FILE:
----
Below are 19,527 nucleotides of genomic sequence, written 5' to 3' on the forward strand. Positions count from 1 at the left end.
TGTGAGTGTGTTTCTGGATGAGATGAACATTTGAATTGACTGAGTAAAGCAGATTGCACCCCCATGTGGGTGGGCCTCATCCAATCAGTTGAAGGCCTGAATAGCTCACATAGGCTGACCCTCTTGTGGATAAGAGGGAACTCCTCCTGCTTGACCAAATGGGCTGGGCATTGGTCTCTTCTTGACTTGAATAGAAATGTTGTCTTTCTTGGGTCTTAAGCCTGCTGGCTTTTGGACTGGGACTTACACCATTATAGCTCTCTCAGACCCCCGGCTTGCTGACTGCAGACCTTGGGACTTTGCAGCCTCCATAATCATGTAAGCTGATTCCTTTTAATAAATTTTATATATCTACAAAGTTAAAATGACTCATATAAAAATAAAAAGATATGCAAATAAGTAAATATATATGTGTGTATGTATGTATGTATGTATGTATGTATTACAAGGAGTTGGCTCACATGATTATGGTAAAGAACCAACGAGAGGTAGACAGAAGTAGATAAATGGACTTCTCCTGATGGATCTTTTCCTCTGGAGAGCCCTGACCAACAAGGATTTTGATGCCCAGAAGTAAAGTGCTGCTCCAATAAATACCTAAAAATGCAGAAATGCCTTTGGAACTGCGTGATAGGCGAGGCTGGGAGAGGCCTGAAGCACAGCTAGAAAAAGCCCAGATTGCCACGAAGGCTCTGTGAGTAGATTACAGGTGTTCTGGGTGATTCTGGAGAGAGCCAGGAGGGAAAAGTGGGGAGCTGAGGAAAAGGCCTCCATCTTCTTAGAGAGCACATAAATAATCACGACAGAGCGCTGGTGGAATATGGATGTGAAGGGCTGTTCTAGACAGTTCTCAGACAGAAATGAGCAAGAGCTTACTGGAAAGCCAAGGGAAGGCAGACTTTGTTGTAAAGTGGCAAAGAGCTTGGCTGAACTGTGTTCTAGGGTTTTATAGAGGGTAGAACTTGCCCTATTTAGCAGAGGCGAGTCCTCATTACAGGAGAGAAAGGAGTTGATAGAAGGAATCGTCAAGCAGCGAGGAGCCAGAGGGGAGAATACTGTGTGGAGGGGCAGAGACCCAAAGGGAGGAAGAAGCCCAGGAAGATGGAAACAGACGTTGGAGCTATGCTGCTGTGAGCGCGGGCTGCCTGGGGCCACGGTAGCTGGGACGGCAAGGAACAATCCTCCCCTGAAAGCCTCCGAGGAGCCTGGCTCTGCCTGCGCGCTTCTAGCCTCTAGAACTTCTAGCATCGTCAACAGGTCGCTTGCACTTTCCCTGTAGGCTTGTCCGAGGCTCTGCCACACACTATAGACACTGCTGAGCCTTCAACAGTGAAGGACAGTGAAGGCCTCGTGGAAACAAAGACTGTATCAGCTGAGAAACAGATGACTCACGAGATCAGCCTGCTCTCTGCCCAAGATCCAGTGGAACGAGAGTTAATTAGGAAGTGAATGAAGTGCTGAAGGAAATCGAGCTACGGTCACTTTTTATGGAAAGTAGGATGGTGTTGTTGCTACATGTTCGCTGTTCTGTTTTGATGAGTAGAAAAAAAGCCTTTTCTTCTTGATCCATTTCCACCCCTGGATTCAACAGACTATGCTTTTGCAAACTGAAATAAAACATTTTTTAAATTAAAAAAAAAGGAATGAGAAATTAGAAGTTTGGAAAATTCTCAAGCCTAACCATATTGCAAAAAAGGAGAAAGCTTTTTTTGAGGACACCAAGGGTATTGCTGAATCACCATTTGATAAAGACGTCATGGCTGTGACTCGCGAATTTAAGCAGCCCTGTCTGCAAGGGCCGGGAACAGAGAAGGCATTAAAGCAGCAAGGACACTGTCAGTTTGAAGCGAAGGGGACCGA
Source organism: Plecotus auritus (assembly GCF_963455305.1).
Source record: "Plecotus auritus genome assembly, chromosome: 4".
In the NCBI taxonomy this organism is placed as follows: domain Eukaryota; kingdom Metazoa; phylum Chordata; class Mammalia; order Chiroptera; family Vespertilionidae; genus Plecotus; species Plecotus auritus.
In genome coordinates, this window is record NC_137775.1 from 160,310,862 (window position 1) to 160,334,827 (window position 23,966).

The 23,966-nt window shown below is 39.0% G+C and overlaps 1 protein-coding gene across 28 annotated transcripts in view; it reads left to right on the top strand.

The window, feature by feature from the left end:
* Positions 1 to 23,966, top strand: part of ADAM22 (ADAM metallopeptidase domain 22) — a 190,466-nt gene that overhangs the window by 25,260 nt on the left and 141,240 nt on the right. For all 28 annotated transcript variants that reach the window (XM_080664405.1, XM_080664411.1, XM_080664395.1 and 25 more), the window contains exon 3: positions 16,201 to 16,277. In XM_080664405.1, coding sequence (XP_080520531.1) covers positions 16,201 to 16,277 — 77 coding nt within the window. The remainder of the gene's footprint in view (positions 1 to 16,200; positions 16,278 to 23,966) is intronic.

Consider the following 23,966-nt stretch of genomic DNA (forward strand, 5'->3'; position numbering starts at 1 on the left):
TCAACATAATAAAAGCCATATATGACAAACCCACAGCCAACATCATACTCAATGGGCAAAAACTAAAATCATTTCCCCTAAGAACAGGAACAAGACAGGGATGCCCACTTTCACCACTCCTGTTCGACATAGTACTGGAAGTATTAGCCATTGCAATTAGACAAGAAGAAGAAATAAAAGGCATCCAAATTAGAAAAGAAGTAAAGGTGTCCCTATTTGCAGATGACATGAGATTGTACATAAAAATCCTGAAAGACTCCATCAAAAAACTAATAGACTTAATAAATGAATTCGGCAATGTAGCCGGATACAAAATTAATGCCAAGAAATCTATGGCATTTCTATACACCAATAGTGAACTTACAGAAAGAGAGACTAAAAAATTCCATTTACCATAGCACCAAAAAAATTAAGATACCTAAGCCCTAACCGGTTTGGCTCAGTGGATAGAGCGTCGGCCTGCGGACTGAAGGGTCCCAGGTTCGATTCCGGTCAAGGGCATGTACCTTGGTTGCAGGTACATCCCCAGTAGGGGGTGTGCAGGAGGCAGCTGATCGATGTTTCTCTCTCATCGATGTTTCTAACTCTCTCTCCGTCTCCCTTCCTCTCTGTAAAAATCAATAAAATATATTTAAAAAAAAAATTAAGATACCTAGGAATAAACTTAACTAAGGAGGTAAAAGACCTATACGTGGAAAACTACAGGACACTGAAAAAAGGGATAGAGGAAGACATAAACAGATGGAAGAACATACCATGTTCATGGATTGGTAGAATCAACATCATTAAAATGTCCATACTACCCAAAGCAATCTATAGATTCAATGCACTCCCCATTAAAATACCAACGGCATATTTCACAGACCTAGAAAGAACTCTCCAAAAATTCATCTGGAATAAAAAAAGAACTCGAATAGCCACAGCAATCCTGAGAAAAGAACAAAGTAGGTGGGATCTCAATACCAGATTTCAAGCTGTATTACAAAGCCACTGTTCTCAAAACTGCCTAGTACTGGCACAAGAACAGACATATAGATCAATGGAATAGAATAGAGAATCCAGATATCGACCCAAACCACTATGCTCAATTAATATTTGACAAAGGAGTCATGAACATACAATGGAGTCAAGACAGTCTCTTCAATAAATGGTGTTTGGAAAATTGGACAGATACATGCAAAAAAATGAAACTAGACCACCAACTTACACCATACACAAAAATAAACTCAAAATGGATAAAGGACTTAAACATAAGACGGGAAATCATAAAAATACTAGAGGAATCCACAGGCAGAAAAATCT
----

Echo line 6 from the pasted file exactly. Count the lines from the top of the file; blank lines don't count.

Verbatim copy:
In genome coordinates, this window is record NC_137775.1 from 160,310,862 (window position 1) to 160,334,827 (window position 23,966).